MCPS vaping issues continue to rise

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The Stamford Advocate

MCPS faces its own set of issues when it comes to the nation-wide vaping epidemic .

Morgan Bragg, Reporter

The nationwide vaping epidemic is becoming an increasing issue throughout MCPS. Students are repeatedly getting caught in possession of JUULs and THC products on school property. 

MCPS students have continued to JUUL and use THC products despite the rules and punishments for possession of those items. Schools are putting in new measures to combat the ongoing issue of vaping in schools.  

“Vaping can be extremely dangerous for adolescents and young adults due to ongoing brain development,” said Dr. Travis Gayles, County health officer.  “Vaping devices can contain high levels of nicotine which can impair the development of critical areas of the brain needed for high cognitive and emotional functioning.”

There has become an increasing number of CHS students who are vaping and/or using THC products. The demand for these illegal substances/products has even driven some students to extremes. There was a recent incident involving three Clarksburg residents (including one CHS students) robbing a Winston Churchill HS student for THC products.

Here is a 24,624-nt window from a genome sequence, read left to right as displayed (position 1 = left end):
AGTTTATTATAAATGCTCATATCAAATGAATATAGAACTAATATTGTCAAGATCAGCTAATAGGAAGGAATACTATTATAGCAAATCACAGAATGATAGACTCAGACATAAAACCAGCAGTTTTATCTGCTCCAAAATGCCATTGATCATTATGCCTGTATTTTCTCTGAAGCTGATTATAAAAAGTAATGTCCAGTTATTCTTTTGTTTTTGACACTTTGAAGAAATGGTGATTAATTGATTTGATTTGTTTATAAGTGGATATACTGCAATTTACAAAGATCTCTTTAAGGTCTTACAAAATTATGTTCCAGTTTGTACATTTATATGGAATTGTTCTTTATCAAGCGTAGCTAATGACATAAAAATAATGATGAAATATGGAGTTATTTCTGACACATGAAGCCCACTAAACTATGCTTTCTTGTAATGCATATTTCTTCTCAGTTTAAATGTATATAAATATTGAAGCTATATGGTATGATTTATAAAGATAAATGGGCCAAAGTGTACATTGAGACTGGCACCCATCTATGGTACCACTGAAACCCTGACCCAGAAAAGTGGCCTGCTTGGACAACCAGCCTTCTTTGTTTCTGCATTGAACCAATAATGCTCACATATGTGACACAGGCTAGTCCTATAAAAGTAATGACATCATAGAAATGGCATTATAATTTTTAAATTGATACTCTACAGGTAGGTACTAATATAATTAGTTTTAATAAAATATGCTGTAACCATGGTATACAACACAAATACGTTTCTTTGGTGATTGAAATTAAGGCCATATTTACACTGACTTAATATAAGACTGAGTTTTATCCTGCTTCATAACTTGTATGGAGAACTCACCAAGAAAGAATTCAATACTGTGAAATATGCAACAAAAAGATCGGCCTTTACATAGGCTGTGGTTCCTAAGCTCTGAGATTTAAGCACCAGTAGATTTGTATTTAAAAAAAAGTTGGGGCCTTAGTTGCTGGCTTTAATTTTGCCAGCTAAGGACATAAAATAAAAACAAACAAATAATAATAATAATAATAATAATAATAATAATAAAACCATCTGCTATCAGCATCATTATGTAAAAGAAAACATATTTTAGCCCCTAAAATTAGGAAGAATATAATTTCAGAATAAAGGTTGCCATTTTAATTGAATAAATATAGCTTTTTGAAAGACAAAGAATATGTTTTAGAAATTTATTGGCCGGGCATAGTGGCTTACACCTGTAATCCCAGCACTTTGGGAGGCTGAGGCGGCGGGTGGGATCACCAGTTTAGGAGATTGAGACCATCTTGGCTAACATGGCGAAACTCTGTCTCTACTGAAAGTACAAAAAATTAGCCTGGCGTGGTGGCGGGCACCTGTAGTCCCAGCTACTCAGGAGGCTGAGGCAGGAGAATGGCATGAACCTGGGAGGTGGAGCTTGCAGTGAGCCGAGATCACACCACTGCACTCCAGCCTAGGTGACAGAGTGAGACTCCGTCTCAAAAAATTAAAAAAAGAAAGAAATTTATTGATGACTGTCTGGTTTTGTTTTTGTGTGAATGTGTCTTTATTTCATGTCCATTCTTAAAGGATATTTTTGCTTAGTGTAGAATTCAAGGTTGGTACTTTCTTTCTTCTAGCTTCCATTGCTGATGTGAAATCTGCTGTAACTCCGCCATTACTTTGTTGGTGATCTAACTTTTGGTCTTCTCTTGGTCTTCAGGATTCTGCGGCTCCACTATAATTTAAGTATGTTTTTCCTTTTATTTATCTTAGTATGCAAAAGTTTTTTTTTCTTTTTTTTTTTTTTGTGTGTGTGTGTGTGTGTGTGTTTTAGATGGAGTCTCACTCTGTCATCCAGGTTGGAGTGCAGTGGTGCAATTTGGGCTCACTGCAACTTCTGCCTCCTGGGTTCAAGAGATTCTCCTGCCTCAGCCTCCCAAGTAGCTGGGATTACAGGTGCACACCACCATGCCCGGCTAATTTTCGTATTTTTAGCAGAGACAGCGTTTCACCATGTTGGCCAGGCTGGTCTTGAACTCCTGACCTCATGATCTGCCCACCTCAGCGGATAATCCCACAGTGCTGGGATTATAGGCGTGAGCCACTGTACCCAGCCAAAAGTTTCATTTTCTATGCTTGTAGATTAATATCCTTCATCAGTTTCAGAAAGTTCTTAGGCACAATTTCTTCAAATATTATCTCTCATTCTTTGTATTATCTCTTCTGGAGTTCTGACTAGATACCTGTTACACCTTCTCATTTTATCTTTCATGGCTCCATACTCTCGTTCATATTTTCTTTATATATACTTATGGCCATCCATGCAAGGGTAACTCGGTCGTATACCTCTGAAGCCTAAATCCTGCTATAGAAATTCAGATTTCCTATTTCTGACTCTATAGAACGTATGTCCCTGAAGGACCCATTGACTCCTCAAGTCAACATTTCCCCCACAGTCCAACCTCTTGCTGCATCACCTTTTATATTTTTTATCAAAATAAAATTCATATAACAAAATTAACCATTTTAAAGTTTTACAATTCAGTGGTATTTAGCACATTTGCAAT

“People are getting so addicted to Juuling,” junior Daniel Parry said. “They are doing more and more crazy stuff just so that they can get a hit even if that means risking their future.” 

Vaping and JUULing are negatively impacting MCPS youths. The US Food and Drug Administration warns that using a Juul involves inhaling metals such as nickel, tin, and aluminum directly into the lungs. Institute for Social Research at the University of Michigan80 percent of youth saying they do not see great risk of harm from regular use of e-cigarettes despite the available information. 

“They talk about it all the time in school and on the news,” junior Sam Batis said. “Everyone knows the effects of vaping but young people still do it. I just know that they are really going to regret it later in their lives.” 

The Mayo Clinic states that nicotine dependence causes physical and mood-altering effects in people’s brains that are temporarily pleasing. These effects make nicotine uses want to use tobacco and lead to dependence. At the same time, stopping tobacco use causes withdrawal symptoms, including irritability and anxiety.

“People need to realize that drugs mess your body up really bad,” Batis said. “When you are addicted to drugs you never get out of it. It is a never-ending circle of addiction. Juuling usually leads to cigarettes and then you will really be addicted.”